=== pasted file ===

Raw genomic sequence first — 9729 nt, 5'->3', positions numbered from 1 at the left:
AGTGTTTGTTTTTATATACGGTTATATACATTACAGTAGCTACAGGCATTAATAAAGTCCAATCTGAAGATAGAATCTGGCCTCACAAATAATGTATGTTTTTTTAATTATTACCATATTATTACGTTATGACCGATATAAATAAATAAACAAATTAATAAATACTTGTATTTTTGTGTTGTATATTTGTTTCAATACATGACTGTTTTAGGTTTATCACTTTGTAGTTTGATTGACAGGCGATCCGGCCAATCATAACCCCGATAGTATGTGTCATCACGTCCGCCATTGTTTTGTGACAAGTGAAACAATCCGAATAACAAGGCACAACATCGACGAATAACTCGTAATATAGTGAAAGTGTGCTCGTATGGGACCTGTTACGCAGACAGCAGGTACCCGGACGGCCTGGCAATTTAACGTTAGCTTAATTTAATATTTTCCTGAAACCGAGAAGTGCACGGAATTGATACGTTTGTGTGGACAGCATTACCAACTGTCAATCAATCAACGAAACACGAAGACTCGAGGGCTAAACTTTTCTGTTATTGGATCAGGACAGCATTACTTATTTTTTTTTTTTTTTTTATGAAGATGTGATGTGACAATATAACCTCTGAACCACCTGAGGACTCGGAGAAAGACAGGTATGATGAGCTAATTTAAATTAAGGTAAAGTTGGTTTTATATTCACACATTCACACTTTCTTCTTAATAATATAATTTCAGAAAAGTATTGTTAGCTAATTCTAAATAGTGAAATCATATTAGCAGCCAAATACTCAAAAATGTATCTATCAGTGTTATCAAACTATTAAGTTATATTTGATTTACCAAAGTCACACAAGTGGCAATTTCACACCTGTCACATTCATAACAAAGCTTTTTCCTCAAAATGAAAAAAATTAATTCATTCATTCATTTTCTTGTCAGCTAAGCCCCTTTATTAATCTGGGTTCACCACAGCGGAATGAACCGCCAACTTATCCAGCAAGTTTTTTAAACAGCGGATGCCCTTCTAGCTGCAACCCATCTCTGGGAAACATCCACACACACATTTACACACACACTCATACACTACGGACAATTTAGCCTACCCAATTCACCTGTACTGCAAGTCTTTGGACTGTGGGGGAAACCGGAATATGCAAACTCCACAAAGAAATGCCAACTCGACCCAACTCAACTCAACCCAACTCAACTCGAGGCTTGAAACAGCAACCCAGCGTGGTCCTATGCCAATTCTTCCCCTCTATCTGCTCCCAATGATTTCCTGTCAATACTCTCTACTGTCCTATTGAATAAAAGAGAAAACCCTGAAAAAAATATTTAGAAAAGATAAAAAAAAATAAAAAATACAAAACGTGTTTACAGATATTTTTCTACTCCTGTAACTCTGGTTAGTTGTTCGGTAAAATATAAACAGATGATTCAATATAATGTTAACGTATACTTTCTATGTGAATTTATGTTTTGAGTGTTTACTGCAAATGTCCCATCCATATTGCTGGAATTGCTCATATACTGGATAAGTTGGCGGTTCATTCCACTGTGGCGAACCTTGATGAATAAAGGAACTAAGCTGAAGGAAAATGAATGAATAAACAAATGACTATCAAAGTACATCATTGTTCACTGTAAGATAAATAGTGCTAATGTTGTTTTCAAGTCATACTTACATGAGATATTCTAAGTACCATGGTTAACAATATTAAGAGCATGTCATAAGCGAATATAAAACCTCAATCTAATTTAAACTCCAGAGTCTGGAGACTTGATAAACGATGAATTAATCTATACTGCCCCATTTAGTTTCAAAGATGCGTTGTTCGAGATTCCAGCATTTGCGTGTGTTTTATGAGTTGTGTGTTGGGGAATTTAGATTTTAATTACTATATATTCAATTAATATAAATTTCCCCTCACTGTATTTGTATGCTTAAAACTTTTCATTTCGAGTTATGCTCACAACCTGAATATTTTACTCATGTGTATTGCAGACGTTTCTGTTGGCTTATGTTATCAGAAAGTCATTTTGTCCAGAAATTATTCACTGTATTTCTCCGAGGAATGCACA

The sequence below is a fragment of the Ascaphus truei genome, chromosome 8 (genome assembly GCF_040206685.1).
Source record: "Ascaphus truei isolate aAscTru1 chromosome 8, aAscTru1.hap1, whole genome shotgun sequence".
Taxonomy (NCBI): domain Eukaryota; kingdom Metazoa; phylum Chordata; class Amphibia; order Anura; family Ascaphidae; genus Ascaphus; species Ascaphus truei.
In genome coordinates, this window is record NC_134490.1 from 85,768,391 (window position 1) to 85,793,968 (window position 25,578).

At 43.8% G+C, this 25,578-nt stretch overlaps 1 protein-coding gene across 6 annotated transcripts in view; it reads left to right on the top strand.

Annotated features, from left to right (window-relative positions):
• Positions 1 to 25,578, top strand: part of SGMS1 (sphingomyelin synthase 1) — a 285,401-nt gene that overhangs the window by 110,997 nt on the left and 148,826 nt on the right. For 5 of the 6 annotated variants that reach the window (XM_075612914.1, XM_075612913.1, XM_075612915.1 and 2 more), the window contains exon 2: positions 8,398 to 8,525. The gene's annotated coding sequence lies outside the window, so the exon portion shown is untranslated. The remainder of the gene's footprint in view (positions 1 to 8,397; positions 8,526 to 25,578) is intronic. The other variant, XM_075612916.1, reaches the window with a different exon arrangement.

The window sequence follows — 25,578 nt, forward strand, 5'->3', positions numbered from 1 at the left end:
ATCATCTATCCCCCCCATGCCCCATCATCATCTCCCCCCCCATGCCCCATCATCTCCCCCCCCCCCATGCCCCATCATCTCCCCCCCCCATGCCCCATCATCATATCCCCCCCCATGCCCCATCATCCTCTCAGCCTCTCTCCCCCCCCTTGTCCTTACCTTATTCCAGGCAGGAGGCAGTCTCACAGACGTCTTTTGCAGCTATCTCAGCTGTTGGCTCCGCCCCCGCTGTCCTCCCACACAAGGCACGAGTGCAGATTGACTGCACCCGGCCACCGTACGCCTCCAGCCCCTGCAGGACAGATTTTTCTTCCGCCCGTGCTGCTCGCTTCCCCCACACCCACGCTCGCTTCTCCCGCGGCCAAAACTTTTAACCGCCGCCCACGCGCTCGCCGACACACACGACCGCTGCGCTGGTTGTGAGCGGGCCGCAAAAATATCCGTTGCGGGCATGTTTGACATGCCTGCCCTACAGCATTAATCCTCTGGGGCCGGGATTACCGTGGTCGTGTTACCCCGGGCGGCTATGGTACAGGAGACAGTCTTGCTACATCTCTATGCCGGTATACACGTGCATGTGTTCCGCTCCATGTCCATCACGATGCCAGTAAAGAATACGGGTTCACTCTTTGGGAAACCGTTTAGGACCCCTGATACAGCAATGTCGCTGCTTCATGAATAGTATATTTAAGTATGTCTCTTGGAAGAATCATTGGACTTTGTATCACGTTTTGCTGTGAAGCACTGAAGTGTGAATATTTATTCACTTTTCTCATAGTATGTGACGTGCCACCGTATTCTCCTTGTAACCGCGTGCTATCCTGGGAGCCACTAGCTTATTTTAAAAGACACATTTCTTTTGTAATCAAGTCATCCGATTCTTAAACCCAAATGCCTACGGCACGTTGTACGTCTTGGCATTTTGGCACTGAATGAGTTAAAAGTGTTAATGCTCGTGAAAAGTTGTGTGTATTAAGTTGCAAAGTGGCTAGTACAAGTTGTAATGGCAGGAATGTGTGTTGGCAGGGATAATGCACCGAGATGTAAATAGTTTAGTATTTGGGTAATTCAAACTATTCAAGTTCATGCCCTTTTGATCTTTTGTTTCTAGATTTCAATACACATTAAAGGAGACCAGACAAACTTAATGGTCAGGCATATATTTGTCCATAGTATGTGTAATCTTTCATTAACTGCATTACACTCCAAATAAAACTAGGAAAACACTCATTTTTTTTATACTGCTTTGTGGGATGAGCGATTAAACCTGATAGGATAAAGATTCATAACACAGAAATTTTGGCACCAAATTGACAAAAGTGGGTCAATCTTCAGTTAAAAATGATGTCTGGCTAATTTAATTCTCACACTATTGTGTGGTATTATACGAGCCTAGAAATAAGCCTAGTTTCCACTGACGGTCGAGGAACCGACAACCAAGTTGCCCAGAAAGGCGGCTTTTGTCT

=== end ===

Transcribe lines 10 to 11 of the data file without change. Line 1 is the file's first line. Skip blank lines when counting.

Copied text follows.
The window sequence follows — 25,578 nt, forward strand, 5'->3', positions numbered from 1 at the left end:
ATCATCTATCCCCCCCATGCCCCATCATCATCTCCCCCCCCATGCCCCATCATCTCCCCCCCCCCCATGCCCCATCATCTCCCCCCCCCATGCCCCATCATCATATCCCCCCCCATGCCCCATCATCCTCTCAGCCTCTCTCCCCCCCCTTGTCCTTACCTTATTCCAGGCAGGAGGCAGTCTCACAGACGTCTTTTGCAGCTATCTCAGCTGTTGGCTCCGCCCCCGCTGTCCTCCCACACAAGGCACGAGTGCAGATTGACTGCACCCGGCCACCGTACGCCTCCAGCCCCTGCAGGACAGATTTTTCTTCCGCCCGTGCTGCTCGCTTCCCCCACACCCACGCTCGCTTCTCCCGCGGCCAAAACTTTTAACCGCCGCCCACGCGCTCGCCGACACACACGACCGCTGCGCTGGTTGTGAGCGGGCCGCAAAAATATCCGTTGCGGGCATGTTTGACATGCCTGCCCTACAGCATTAATCCTCTGGGGCCGGGATTACCGTGGTCGTGTTACCCCGGGCGGCTATGGTACAGGAGACAGTCTTGCTACATCTCTATGCCGGTATACACGTGCATGTGTTCCGCTCCATGTCCATCACGATGCCAGTAAAGAATACGGGTTCACTCTTTGGGAAACCGTTTAGGACCCCTGATACAGCAATGTCGCTGCTTCATGAATAGTATATTTAAGTATGTCTCTTGGAAGAATCATTGGACTTTGTATCACGTTTTGCTGTGAAGCACTGAAGTGTGAATATTTATTCACTTTTCTCATAGTATGTGACGTGCCACCGTATTCTCCTTGTAACCGCGTGCTATCCTGGGAGCCACTAGCTTATTTTAAAAGACACATTTCTTTTGTAATCAAGTCATCCGATTCTTAAACCCAAATGCCTACGGCACGTTGTACGTCTTGGCATTTTGGCACTGAATGAGTTAAAAGTGTTAATGCTCGTGAAAAGTTGTGTGTATTAAGTTGCAAAGTGGCTAGTACAAGTTGTAATGGCAGGAATGTGTGTTGGCAGGGATAATGCACCGAGATGTAAATAGTTTAGTATTTGGGTAATTCAAACTATTCAAGTTCATGCCCTTTTGATCTTTTGTTTCTAGATTTCAATACACATTAAAGGAGACCAGACAAACTTAATGGTCAGGCATATATTTGTCCATAGTATGTGTAATCTTTCATTAACTGCATTACACTCCAAATAAAACTAGGAAAACACTCATTTTTTTTATACTGCTTTGTGGGATGAGCGATTAAACCTGATAGGATAAAGATTCATAACACAGAAATTTTGGCACCAAATTGACAAAAGTGGGTCAATCTTCAGTTAAAAATGATGTCTGGCTAATTTAATTCTCACACTATTGTGTGGTATTATACGAGCCTAGAAATAAGCCTAGTTTCCACTGACGGTCGAGGAACCGACAACCAAGTTGCCCAGAAAGGCGGCTTTTGTCT